Number of purchasers: 0, views: 1585

Readers community rating: votes 0

1. Ananyev B.G. O problemakh sovremennogo chelovekoznaniya. Moscow: Nauka, 1977. (in Russian)

2. Berri Dzh., Purtinga A., Sigall M., Dasen P. Kross-kulturnaya psikhologiya. Issledovaniya i primeneniye. Moscow: Gumanitarny tsentr, 2007. (in Russian)

3. Vagner V.A. Sravnitelnaya psikhologiya. Moscow–Voronezh, 1998. (in Russian)

4. Volovikova M.I., Zhuravlev A.L. Vmesto vvedeniya: Vklad Instituta psixologii RAN v issledovanie duxovno-nravstvennyh problem lichnosti i obshhestva // Duhovno-nravstvennye problemy sovremennoj lichnosti / Eds. M.I. Volovikova, A.L. Zhuravlev, A.V. Yurevich. Moscow: “Institut psikhologii RAN”, 2018. P. 15–31. (in Russian)

5. Zhalagina T.A., Korotkina Ye.D. Global’naya psikhologiya: ot istorii k perspektivam razvitiya // Psikhologicheskii zhurnal. 2019. V. 40. № 3. P. 119–123. (in Russian)

6. Zhuravlev A.L., Mironenko I.A., Yurevich A.V. Psikhologicheskaya nauka v global’nom mire: vyzovy i perspektivy // Psikhologicheskii zhurnal. 2018. V. 39. № 2. P. 58–71. (in Russian)

7. Zhuravlev A.L., Nestik T.A. Psikhologicheskiye osobennosti kollektivnogo tvorchestva v setevykh soobshchestvakh // Psikhologicheskii zhurnal. 2016. V. 37. № 2. P. 19–28. (in Russian)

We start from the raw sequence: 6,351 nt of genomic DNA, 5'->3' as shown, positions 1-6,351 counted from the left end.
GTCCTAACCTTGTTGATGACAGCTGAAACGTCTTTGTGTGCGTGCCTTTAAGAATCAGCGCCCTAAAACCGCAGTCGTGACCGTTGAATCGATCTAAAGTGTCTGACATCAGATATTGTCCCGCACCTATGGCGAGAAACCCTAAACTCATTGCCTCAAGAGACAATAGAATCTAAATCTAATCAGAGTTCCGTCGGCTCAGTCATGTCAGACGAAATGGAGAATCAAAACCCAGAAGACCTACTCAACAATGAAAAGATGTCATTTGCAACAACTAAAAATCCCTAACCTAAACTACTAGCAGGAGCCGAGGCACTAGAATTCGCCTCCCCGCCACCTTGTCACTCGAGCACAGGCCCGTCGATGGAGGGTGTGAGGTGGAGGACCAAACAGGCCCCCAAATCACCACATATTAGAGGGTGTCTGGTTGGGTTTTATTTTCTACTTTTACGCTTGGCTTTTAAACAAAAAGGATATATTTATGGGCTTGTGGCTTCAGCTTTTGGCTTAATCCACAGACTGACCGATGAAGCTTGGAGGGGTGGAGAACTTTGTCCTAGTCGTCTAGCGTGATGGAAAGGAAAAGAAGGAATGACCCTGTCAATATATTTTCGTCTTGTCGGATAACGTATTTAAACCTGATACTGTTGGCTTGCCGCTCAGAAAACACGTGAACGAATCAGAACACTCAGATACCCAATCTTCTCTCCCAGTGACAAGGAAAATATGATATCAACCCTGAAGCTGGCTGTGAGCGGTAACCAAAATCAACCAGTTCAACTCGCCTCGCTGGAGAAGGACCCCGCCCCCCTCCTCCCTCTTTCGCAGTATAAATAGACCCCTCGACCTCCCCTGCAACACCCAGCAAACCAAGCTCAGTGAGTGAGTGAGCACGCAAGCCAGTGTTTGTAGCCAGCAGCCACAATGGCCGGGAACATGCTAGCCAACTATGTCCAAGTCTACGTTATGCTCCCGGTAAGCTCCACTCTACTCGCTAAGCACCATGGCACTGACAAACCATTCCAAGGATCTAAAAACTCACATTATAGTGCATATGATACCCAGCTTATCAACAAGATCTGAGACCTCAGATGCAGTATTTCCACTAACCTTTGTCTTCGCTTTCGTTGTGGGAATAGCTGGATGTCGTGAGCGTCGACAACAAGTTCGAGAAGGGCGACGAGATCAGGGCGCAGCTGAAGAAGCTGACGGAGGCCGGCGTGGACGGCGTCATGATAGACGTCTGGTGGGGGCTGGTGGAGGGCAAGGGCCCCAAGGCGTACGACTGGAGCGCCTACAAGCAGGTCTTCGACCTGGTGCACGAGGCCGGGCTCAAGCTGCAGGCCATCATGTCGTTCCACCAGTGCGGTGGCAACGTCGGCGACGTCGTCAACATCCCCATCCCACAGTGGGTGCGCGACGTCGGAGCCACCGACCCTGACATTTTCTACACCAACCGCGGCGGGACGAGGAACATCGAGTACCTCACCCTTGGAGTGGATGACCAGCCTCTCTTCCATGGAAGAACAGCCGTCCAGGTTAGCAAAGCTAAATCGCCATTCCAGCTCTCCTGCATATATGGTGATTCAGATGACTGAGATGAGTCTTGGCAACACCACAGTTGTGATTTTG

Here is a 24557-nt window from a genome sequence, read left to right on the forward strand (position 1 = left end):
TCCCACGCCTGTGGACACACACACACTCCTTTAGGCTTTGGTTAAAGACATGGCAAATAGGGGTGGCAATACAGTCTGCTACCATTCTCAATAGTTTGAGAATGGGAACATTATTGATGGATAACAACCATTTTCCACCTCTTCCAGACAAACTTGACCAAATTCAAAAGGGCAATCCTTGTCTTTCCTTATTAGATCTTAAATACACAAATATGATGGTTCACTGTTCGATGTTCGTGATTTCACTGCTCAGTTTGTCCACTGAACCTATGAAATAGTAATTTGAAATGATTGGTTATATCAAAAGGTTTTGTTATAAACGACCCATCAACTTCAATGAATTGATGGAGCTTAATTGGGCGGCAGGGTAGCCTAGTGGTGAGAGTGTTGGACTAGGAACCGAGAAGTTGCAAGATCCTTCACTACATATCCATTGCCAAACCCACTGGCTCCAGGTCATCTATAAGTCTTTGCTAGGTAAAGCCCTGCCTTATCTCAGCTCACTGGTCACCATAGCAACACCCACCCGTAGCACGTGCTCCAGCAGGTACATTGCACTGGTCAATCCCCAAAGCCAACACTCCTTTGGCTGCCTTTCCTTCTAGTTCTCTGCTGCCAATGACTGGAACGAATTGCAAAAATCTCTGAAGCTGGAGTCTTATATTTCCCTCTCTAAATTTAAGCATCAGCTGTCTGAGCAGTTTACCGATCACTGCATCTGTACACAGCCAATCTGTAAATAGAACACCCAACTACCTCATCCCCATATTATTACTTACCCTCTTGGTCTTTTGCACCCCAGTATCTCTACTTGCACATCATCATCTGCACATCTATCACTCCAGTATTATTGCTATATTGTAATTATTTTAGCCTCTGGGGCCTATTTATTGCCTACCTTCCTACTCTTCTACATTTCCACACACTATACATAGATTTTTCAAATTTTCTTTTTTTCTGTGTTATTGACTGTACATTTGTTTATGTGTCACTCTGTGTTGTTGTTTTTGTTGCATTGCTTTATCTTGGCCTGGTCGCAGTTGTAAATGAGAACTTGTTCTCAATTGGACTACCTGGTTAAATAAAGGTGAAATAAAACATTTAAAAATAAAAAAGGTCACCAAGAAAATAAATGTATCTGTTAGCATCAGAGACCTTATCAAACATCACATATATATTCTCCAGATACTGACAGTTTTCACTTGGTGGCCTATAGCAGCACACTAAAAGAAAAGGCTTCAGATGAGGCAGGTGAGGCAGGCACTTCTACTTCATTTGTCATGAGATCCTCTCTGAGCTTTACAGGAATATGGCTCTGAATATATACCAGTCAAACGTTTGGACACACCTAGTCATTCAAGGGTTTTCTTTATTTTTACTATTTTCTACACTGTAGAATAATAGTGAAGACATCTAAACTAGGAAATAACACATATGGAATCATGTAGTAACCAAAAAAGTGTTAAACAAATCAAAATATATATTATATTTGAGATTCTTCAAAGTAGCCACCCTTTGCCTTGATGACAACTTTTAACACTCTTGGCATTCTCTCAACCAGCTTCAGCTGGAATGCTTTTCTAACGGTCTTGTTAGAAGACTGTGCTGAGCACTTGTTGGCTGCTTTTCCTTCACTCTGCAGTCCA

8. Kassirer E. Opyt o cheloveke: Vvedeniye v filosofiyu chelovecheskoy kul'tury // Problema cheloveka v zapadnoy filosofii. Moscow: Progress, 1988. P. 3–30. (in Russian)

9. Kovaleva Yu.V., Zhuravlev A.L. Global’naya psixologiya: osnovnye podxody k ponimaniyu // Yaroslavskij pedagogicheskij vestnik. 2018. № 5. P. 201–209. (in Russian)

10. Kornilova T.V. Internatsionalnost’ psikhologii versus “natsional'nye psikhologii” // Psikhologicheskii zhurnal. 2015. V. 36. № 3. P. 91–99. (in Russian)

11. Kornilova T.V. Setevaya organizatsiya kak put’ integratsii psikhologii //Psikhologicheskii zhurnal. 2018. V. 39. № 5. P. 99–105. (in Russian)

12. Mazilov V.A. Psikhologiya v epokhu globalizatsii: poiski sobstvennogo puti // Psikhologicheskii zhurnal. 2018. V. 39. № 6. P. 114–118. (in Russian)

13. Matsumoto D. Psikhologiya i kul’tura. Saint Petersburg: Piter, 2003. (in Russian)

14. Mironenko I.A. Biosotsial’naya problema v sovremennoy psikhologii i perspektivy razvitiya otechestvenno teorii // Psikhologicheskii zhurnal. 2005. V. 24. №1. P. 88–94. (in Russian)

15. Nestik T.A., Zhuravlev A.L. Psikhologicheskiye faktory negativnogo otnosheniya k novym tekhnologiyam // Psikhologicheskii zhurnal. 2016. V. 37. № 6. P. 5–14. (in Russian)

16. Novoe v naukax o cheloveke: k 85-letiyu so dnya rozhdeniya akademika I.T. Frolova / Ed. G.L. Belkina; red.-sost. M.I. Frolova. Moscow: LENAND, 2015. (in Russian)

17. Psikhologicheskiye issledovaniya global'nykh protsessov: predposylki, tendentsii, perspektivy / Eds. A.L. Zhuravlev, D.A. Kitova. Moscow: “Institut psikhologii RAN”, 2018. (in Russian)

18. Sergeev S.F. Psikhologicheskaya nauka v ramkakh tekhnoevolyutsii // Psikhologicheskii zhurnal. 2018. V. 39. № 5. P. 106–108. (in Russian)